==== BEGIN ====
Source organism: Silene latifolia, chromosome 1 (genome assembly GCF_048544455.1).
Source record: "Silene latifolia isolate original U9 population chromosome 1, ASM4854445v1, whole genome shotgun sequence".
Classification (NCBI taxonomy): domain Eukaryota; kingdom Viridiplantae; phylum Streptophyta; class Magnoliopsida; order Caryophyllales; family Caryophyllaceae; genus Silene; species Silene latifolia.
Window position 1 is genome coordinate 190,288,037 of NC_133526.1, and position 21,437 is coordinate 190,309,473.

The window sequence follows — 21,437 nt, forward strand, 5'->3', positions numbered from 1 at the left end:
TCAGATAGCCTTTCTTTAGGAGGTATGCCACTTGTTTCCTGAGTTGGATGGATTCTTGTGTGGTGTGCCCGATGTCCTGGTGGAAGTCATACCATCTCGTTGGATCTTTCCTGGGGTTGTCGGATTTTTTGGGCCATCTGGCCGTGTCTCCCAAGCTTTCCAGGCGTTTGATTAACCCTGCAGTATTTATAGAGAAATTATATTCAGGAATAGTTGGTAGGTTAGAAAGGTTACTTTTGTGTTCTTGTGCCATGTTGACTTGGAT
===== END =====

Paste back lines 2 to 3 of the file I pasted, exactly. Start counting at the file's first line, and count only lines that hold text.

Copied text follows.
Source record: "Silene latifolia isolate original U9 population chromosome 1, ASM4854445v1, whole genome shotgun sequence".
Classification (NCBI taxonomy): domain Eukaryota; kingdom Viridiplantae; phylum Streptophyta; class Magnoliopsida; order Caryophyllales; family Caryophyllaceae; genus Silene; species Silene latifolia.